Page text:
Making Predictions for Class 3 English
Making predictions is a major aspect of reading skills that involves predicting based on explicit details of a text or story. Students making predictions about what will happen next will require combining evidence, clues and given details to form a conclusion. In this chapter of reading comprehension for class 3, students will know what is prediction and everything else related to it.
In this learning concept, students will learn:
- Characteristics of making predictions in reading comprehension for class 3.
- How to make predictions from a text with examples and explanations?
- Difference between making inferences and Prediction with examples.
- Common mistakes that could occur while predicting what will happen next.
All the learning concepts covered on this website have illustrations, mind maps, and examples. Class 3 students can determine their understanding by attempting to solve the two printable reading comprehension worksheets pdf. The solutions to these prediction worksheets are also available in PDF format.
What Is ‘To Make Predictions’ in a Reading Comprehension?
- Prediction is to figure out what will happen next.
- Prediction is making use of clues from the text to guess what may happen next, how a character might react or what event could take place.
- Prediction is a continuous process as the story or text develops.
- Prediction helps to keep the reader’s mind activated and engaged.
- Predicting while reading helps the reader to stay connected to the story, refine, reflect, and reread their predictions.
How to Make Predictions?
To predict from the text, you can do the following:
- Make use of clues provided by the author.
- Use what you know from knowledge or personal experience.
- Characters of the story can be analyzed to make certain predictions.
- Pictures used in the text reflect the story theme and type.
- Usage of tense helps the reader to predict whether the story and its characters exists in the present or set in the past.
After combining the above you can make logical and relevant predictions.
Readers must make guesses before, throughout, and after reading the story or text.
Dolly’s mother had given her some Maths exercises to solve before going out. Instead of engaging in those exercises Dolly started watching television. Dolly got worried as the doorbell rang. She realized it is her mom.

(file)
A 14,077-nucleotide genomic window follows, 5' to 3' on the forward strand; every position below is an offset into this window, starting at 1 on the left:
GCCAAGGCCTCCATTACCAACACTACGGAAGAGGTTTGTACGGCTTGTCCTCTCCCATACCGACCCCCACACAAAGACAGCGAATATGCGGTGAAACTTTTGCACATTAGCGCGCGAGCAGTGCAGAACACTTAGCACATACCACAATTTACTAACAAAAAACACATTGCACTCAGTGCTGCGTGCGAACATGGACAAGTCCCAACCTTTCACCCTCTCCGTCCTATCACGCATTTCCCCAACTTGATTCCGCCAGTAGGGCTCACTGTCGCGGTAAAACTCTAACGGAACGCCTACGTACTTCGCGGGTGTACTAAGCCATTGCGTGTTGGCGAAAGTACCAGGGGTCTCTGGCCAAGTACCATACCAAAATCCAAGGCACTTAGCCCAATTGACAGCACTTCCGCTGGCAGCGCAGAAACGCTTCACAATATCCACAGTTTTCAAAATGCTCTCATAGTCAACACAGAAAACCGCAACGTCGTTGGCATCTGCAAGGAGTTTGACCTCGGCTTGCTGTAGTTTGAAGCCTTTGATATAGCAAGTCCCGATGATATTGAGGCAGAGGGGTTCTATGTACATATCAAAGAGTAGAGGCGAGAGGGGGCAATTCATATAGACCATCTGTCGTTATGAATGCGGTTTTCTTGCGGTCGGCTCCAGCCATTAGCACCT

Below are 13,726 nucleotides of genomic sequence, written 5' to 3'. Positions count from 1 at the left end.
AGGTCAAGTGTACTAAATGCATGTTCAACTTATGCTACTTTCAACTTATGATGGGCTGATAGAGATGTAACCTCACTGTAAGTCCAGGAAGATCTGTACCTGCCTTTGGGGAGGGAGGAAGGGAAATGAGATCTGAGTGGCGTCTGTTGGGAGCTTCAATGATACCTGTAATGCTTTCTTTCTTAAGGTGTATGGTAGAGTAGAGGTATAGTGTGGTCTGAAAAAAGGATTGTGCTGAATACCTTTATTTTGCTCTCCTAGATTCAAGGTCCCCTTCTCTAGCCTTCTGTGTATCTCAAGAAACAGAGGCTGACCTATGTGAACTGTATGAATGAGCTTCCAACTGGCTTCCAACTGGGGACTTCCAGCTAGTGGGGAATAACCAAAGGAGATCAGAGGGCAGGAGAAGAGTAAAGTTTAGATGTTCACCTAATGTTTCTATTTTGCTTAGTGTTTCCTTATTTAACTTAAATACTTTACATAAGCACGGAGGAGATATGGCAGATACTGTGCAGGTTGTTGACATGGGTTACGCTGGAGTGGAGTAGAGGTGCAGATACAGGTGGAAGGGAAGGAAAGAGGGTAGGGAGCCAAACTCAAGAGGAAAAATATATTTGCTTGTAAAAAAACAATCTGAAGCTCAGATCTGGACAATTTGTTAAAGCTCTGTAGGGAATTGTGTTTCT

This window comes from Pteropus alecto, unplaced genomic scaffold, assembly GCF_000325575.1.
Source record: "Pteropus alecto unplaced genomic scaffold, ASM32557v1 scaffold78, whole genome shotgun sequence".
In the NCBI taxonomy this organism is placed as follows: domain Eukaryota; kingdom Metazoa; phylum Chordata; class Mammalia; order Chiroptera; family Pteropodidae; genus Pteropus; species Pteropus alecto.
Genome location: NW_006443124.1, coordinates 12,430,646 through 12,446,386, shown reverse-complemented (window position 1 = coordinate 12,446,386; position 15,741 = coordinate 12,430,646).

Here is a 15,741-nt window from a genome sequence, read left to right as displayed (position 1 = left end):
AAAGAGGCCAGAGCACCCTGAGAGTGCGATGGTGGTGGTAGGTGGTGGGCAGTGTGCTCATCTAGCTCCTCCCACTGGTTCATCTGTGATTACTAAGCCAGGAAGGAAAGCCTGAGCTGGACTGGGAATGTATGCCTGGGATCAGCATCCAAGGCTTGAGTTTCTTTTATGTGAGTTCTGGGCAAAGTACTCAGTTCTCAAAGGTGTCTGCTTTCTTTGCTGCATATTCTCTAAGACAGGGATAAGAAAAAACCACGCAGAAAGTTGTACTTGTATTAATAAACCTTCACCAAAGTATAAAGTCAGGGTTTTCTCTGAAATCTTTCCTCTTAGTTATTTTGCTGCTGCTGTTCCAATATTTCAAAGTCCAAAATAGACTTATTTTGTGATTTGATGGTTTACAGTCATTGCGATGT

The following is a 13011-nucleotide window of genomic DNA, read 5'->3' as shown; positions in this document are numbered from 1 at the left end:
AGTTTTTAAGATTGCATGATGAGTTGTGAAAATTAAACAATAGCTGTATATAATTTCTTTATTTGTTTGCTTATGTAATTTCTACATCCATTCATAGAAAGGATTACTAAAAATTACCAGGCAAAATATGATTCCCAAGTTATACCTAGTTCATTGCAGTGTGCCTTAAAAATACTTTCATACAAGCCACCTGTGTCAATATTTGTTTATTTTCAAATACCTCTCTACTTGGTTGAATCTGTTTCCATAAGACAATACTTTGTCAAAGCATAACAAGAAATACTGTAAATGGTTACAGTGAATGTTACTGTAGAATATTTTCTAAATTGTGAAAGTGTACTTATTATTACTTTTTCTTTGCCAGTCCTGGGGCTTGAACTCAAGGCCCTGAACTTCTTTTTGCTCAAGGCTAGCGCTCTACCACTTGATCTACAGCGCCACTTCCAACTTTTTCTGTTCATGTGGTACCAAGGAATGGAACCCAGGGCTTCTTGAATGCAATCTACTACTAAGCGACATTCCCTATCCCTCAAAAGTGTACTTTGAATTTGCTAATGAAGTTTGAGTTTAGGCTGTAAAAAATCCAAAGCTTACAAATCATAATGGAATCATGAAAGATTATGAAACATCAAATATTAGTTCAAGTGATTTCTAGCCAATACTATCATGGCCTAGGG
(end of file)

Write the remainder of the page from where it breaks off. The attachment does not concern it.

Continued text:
A Few Predictions Can Be:
- Dolly turned off the television and sat with her books.
- Dolly’s mother scolded her on wasting time watching TV.
- Dolly told sorry and her mother gave some more time to complete the exercises.
Difference Between Inference and Prediction
Usually students confuse between Inference and Prediction. Let us have a look at how both differ.
|1||‘Inference’ is a process of reaching a conclusion about something from evidence or known facts or some means of reasoning.||It is a guess about what might or will happen in the future without any evidence. <|
|2||Conclusion based on information provided by the author and what we know about the character.||Guessing about what will happen next or towards the end of a story, which can be proved once the story has ended.|
Based on what people are wearing we can infer it is hot outside.
An inference is made about something with certainty, based on facts or observations.
Prediction is a statement that will guess what might happen in the future.
Weather forecast. The weather predicted is based on scientific evidence, but it is just a probability.
- While making predictions it is important to use clues to predict what will happen in the story. Thus you should read and observe carefully. A logical prediction is made when a reader observes what has happened in the text.
- The adverbs or adverb phrases used when making predictions are will definitely, will probably, might/may, probably won’t, definitely won’t.
- Do not confuse Prediction and Inference. Inference is a process of reaching a conclusion about something from known text clues or evidence.
Take a look at the mind map to understand Prediction better.